Use Exercise in Recovery to Help you Beat Addictions

Use Exercise in Recovery to Help you Beat Addictions


recovering addict stretching

“How can exercise benefit me in my recovery?”

I’m not sure where I first read this, but at the time it was a real revelation for me–the idea that your physical self is just as much a part of your spiritual being as anything else. When we are talking about recovery, spiritual principles, emotional health, and those types of things, your physical body is another critical factor in the equation. People might talk about diet and exercise and nutrition and how important those things are, and we sort of nod our heads and agree. In my search for recovery, it seems that I have always minimized these things, I dismissed them as being unimportant. And now I can see that virtually everyone else dismisses the physical body as well. They pay lip service to the fact that exercise routinely outperforms antidepressants in controlled studies, yet they do not seem to advocate exercise in light of this fact.

Exercise as a Spiritual Concept

For me, early recovery involved detox, followed by “okay, now how do I stay quit without going crazy?” My problem was staying quit, and I believed that the solution was entirely “spiritual.” I was convinced that I needed spiritual guidance, psychological therapy, or possibly group support to overcome this diseased thinking of mine. Any mention of a physical component (like a suggestion of regular exercise) was met with the usual nodding of the head.
There was a clear separation here. My problem was mental and spiritual. I believed that, following detox, my physical body had nothing to do with recovery. At the very least, I regarded physical issues such as health, diet, and exercise to be distant, unimportant issues. They were not critical to maintaining recovery in my opinion.

As I have stayed clean in recovery, my opinion about this has slowly changed. Call it an awakening of all things physical–I now realize that my regular jogging routine probably has as much to do with how “happy” I consider myself to be as my “emotional well being” or my “spiritual centeredness.” Or rather, I have come to realize that this exercise, this physical dimension–adds a whole lot more to my “spiritual centeredness and emotional well being” than I used to give credit for. Regular vigorous exercise is spiritual, in addition to the regular health benefits received by it.

To some extent, we can argue over words a bit here if we want to. We could say that the physical component is just as important as any spiritual or emotional component might be. Or, we could say that our physical self is a part of our spiritual being. Either way, my revelation is that I used to minimize the physical component when it came to recovery–and now I am very much aware of what a difference it has made in the long run.

Make a Commitment to Yourself

My suggestion to you: make a commitment to exercise on a regular basis. Specifically, I recommend that you start out by walking a set distance, three times a week. The distance you go is less critical than the time you spend doing it and whether or not it gets your heart rate going. What I’m advocating here is simply aerobic exercise. The idea is to do something, such as continuous walking or jogging, so that you get “pumped up” and get your adrenaline flowing. Doing so on a regular basis (like 3 times a week) will provide you with tremendous health benefits on a number of different levels. The research is out there–I haven’t even scratched the surface here. I just know what this exercise commitment has done for me, and how much better it has made me feel.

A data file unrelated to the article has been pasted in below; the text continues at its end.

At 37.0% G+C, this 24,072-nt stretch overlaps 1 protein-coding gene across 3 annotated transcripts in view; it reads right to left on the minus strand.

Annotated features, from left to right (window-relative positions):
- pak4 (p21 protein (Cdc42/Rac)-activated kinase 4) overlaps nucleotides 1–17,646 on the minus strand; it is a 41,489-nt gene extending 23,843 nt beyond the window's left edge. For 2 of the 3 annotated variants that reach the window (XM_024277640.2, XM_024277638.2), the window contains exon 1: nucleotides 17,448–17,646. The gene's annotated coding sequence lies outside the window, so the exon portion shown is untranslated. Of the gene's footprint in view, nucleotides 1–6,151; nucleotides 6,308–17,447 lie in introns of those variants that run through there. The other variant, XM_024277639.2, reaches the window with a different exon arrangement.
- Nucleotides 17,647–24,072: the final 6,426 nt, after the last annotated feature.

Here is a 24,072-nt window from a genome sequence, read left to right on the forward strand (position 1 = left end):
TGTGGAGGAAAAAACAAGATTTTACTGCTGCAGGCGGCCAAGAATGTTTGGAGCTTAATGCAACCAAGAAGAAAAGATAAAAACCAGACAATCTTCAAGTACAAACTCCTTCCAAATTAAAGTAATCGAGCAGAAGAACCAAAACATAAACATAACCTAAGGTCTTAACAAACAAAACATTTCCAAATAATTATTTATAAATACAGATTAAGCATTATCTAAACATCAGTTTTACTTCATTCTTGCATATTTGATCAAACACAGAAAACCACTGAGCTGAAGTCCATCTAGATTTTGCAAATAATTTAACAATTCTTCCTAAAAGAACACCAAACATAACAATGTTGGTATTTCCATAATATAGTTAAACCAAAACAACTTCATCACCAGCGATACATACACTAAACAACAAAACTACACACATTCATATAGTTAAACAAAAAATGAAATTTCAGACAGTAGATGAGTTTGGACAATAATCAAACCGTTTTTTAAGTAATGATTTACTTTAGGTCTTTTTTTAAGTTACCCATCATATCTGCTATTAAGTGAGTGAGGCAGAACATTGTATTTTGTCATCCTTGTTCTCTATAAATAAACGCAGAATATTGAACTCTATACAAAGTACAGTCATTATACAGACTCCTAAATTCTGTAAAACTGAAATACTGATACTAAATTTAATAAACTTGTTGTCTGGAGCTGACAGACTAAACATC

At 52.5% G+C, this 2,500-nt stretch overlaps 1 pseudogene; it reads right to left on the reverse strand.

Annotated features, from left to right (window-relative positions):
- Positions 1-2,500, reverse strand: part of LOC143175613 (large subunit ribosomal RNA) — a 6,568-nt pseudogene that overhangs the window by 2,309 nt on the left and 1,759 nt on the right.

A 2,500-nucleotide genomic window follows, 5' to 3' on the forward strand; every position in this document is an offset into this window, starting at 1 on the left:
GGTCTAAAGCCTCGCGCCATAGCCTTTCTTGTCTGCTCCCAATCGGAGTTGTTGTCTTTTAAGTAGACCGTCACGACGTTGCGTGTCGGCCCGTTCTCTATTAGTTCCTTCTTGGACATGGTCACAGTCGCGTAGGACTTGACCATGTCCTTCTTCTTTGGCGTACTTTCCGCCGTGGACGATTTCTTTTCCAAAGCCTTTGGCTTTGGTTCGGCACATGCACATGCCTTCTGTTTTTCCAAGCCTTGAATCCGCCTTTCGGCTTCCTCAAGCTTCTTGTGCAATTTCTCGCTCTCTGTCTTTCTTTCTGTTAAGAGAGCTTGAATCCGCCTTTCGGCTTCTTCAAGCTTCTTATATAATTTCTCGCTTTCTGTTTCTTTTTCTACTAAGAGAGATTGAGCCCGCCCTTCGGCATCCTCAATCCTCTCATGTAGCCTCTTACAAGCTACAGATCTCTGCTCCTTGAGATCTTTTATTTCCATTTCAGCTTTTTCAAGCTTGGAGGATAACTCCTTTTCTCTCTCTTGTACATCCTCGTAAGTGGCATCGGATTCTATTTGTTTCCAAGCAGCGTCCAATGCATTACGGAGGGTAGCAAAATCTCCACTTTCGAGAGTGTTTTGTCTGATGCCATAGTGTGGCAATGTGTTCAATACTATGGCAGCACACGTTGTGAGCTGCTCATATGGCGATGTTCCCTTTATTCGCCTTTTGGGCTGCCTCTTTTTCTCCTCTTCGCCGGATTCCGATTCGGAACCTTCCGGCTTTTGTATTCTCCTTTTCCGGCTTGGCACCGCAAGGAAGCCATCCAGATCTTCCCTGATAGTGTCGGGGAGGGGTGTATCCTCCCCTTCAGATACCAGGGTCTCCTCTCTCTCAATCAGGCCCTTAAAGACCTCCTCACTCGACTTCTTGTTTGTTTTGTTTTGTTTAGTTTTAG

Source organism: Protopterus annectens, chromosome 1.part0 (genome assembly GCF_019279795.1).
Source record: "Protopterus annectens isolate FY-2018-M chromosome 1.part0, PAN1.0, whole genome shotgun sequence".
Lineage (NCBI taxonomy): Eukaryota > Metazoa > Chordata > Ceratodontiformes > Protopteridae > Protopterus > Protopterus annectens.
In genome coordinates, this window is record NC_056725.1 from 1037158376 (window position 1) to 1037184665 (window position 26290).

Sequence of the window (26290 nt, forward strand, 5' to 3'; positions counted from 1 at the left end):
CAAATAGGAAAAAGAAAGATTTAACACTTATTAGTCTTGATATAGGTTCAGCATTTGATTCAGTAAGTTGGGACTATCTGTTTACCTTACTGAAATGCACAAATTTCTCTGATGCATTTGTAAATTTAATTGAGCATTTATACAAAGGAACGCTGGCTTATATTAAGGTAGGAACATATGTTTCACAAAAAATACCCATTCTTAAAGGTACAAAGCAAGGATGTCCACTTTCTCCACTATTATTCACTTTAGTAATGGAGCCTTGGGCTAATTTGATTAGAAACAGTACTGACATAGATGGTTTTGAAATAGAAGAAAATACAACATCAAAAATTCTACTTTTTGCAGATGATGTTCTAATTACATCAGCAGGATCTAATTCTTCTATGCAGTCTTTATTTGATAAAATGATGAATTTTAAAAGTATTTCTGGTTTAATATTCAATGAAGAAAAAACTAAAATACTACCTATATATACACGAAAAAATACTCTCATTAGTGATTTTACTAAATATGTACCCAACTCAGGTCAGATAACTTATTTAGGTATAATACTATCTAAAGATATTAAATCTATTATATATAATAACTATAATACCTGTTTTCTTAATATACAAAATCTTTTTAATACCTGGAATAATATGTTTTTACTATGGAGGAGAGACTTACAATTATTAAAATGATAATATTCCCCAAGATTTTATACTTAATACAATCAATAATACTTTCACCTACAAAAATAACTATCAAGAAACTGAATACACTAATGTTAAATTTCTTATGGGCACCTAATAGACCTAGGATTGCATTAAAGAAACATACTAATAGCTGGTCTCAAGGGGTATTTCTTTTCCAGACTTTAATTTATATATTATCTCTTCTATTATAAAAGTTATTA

I would suggest between 30 and 60 minutes of continuous walking. Make it a rather short and reasonable distance at first–but enough to get your heart rate up a bit. If walking doesn’t do that for you, then try some light jogging. Consult your doctor first, of course, but make a commitment to get out there and start moving your body. Don’t allow yourself to miss a day; stick to your schedule, and slowly increase your distance. If you can only walk a mile at first, that is fine. Getting your heart rate up is what is beneficial. As you continue to walk (or jog), you should be able to slowly increase the distance traveled or time spent exercising. Remember, your target goal should be between 30 to 60 minutes, three times a week.

There is some sort of universal truth at work here regarding cause and effect. Someone might object that they are too tired, or don’t have the energy to make a commitment like this and start exercising regularly. I have found myself in this same mindset before, and the only way to overcome it is through action. Start moving your body and let the details get worked out later. I may not feel like jogging, but I force myself to go out the door and hit the pavement and before I know it I’m back home, breathing hard and feeling invigorated. In other words, you’re not going to feel great some day and decide to go jogging or walking–it’s the other way around. You have to get out there and do it, despite how you may feel, and then you will be able to look back and see how your routine has energized your life.

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